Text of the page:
Leeds Rhinos legend Rob Burrow shows his fighting spirit in new documentary on life with MND

ONLY NINE months ago Rob Burrow made an emotional final playing appearance in front of a full house at Emerald Headingley, weeks after revealing he had been diagnosed with motor neurone disease (MND).

Monday, 12th October 2020, 5:34 pm
Rob Burrow with his son, Jackson. Picture: Steve Riding.
Rob Burrow with his son, Jackson. Picture: Steve Riding.

Now, one of Leeds Rhinos’ and Super League’s favourite sons, greatest talents and genuinely nicest people is in a wheelchair.

At first glance it is difficult to relate the Rob Burrow of October 2020 with the fleet-footed athlete who, in the same month eight years ago, scored the greatest individual try ever seen in a Grand Final.

But appearances can be deceiving and as the BBC documentary, Rob Burrow: My Year with MND, illustrates, the fighting spirit, determination and courage which made the former scrum-half one of the most respected figures in the game is still very much intact.

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Close friend and former team-mate Kevin Sinfield has been supporting Rob Burrow since his MND diagnosis. Picture: Steve Riding.

Television cameras have followed Burrow’s story since his diagnosis was revealed last December and he has become a regular guest on BBC Breakfast, where a clear bond has developed with presenter Sally 
Nugent.

The documentary – to be broadcast this evening – is the result of that and a hugely important, highly emotional, 30 minutes of screen time.

More than once, interviewees – including Burrow’s wife Lindsey, father Geoff and former team-mate and now Rhinos’ director of rugby Kevin Sinfield – break down in tears as they contemplate what the 38-year-old, who was born and still lives in Pontefract, is going through.

Be warned, viewers will too, whichever team they follow.

Scottish rugby union legend and MND campaigner Doddie Weir. Picture: PA.

Burrow’s illness has transcended club loyalties. It shocked the entire sport and support – financial and otherwise – has flooded in from fans of clubs across the game and worldwide.

The documentary is not an easy watch and nothing is done to gloss over the horrible nature of Burrow’s illness, but if anything positive has come from an appalling situation, it is the raised awareness of what is a largely unknown condition.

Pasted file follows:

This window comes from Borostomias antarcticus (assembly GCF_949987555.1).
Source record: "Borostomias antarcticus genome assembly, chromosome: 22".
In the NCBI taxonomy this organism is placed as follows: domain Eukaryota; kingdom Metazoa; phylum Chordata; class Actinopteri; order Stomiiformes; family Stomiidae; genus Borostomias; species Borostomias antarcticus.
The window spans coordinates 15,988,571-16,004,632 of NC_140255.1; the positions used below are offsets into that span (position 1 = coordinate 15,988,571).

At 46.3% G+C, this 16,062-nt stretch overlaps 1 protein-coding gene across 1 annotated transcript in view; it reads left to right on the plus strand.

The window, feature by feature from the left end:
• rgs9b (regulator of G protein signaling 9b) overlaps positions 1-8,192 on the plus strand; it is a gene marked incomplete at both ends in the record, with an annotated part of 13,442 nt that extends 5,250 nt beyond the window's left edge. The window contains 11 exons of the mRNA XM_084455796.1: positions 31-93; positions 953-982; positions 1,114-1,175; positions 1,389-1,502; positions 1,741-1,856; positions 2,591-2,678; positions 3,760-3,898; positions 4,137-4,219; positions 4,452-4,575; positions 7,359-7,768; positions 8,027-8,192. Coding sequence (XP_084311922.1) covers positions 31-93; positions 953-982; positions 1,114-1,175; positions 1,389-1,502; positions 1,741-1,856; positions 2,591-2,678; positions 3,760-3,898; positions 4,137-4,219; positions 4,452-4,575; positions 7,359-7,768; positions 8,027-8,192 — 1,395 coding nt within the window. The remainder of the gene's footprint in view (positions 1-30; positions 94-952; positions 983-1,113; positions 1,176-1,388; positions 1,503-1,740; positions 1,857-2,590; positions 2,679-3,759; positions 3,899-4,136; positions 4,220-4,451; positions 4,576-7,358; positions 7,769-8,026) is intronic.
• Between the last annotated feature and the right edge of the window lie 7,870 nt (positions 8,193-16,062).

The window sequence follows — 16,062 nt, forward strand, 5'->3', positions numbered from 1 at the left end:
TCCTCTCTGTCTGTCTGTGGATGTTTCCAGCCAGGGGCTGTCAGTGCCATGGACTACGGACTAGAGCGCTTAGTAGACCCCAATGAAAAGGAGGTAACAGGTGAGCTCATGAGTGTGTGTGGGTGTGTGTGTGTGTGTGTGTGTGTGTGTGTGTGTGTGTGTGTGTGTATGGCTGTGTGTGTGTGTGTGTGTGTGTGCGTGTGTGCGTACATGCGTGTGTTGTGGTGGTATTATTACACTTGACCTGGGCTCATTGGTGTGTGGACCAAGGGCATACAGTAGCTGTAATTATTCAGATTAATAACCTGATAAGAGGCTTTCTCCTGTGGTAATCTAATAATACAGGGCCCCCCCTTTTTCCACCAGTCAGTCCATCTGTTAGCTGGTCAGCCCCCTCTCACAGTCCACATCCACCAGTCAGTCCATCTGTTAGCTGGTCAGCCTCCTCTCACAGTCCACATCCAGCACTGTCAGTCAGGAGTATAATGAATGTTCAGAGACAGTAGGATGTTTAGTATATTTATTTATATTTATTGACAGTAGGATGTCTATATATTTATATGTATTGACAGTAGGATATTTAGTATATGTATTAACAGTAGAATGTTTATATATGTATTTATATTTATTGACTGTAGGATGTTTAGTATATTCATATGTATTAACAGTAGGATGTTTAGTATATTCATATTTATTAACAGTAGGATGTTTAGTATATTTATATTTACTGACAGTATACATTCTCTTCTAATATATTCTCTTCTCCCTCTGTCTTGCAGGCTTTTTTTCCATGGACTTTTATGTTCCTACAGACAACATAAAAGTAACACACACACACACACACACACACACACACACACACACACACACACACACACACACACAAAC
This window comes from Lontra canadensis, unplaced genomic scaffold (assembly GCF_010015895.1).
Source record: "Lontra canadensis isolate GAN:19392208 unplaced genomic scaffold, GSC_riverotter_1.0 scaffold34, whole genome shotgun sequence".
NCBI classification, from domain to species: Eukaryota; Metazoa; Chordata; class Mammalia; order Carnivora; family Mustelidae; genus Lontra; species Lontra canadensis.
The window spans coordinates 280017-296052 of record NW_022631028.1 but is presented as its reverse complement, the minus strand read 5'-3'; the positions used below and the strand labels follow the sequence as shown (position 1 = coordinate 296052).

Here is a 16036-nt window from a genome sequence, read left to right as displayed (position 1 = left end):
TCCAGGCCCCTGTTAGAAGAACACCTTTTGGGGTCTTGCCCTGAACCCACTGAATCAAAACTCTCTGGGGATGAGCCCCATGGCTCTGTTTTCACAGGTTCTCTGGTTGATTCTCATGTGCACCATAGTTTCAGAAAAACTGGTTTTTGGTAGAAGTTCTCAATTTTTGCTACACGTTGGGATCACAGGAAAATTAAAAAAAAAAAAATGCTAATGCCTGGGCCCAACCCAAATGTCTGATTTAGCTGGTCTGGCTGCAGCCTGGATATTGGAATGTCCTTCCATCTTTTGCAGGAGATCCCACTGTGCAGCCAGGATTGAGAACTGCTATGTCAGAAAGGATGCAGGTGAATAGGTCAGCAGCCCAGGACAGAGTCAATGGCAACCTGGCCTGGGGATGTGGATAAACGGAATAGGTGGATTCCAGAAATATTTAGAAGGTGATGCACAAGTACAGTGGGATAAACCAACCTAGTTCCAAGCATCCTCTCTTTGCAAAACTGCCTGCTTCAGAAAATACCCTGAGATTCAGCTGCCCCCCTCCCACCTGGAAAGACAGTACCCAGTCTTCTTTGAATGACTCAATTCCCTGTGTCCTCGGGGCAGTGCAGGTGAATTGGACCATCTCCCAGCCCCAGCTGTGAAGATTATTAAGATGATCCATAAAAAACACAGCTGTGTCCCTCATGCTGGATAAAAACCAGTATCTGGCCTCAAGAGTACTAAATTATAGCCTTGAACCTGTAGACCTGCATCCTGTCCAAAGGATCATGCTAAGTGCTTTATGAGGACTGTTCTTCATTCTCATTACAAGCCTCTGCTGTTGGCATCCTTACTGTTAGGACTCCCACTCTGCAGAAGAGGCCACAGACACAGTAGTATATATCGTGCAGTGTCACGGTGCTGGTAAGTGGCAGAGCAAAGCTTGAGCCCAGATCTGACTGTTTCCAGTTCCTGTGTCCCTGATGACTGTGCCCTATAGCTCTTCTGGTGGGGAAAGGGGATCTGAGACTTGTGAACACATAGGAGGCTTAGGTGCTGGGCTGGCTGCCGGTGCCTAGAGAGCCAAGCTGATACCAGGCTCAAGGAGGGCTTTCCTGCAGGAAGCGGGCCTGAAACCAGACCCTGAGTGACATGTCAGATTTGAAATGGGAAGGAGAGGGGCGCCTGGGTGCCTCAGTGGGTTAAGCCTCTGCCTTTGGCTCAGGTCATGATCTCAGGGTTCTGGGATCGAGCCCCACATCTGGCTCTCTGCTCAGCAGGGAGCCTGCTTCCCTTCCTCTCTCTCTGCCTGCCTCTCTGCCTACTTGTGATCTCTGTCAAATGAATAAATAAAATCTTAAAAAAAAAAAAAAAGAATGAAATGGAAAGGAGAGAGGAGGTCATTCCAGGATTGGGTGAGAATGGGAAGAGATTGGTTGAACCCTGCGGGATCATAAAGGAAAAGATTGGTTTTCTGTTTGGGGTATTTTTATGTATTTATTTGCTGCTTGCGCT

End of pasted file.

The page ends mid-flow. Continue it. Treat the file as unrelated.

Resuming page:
The facts, as outlined by Lindsey, are stark. MND is a terminal illness, there is no treatment – other than palliative care – and no cure.

“He is not going to be able to talk or walk, he will have his independence taken away from him,” Lindsey says of what lies ahead.

Burrow’s has lost weight and his speech and movement have already deteriorated, less than a year after he was diagnosed, but his spirit is unscarred.

“I’m good,” he says.

“My mind is strong and positive.”

In one of the film’s most poignant moments, Burrow – an eight-time Grand Final winner and twice man of the match at Old Trafford – insists he will not let the illness break him.

“I have too many reasons to live,” Burrow says. “I am not giving in, ‘till my last breath.”

Why is it important Burrow’s story is told?

MND is a degenerative condition affecting nerves in the brain and spinal cord, leading to muscles weakening, stiffening and wasting.

The chances of any individual developing MND over a lifetime are one in 300 and the illness affects up to 5,000 adults in the UK at any one time.

Yet awareness is limited.

Burrow is better off than most, having a high profile – which has prompted a huge fundraising effort to ensure Lindsey and children Macy, Maya and Jackson are well provided for – and a large support network.

But, as Sinfield says: “What about the postman, the bricklayer or the bloke who works in a factory?”

Burrow’s profile has enabled him and those around him to “raise awareness, raise much-needed funds and get support for people who don’t have that network.”

The programme does not avoid the fact sport appears to be harder hit by MND than many other occupations.

Though she puts his condition down to “bad luck”, Burrow’s mother Irene admits: “I couldn’t watch rugby.

“I have always loved rugby, but I blamed it.

“Is it all the knocks he has had?”

The roll call of high profile athletes to have died from the illness is disturbing and another reason why this story needs to be told.

South African rugby union legend Joost van der Westhuizen (45) and Rangers football hero Fernando Ricksen (43) both died of MND and Burrow has become close to fellow sufferers former Scotland union star Doddie Weir and Stephen Darby who played for Bradford City in the 2013 League Cup final.

Nugent’s voiceover describes MND as “An opponent they cannot outrun.”

But Burrow’s story is not about a former sports hero.

It is that of a family man who is clearly adored by everyone around him.

Film of Burrow on holiday with his loved ones and celebrating his birthday at home are deeply moving and truly hammer home what an awful, cruel and unfair condition MND is and why a cure must be found before more lives are wrecked.

Rob Burrow: My Year with MND will be broadcast on BBC 2 at 7pm tomorrow.

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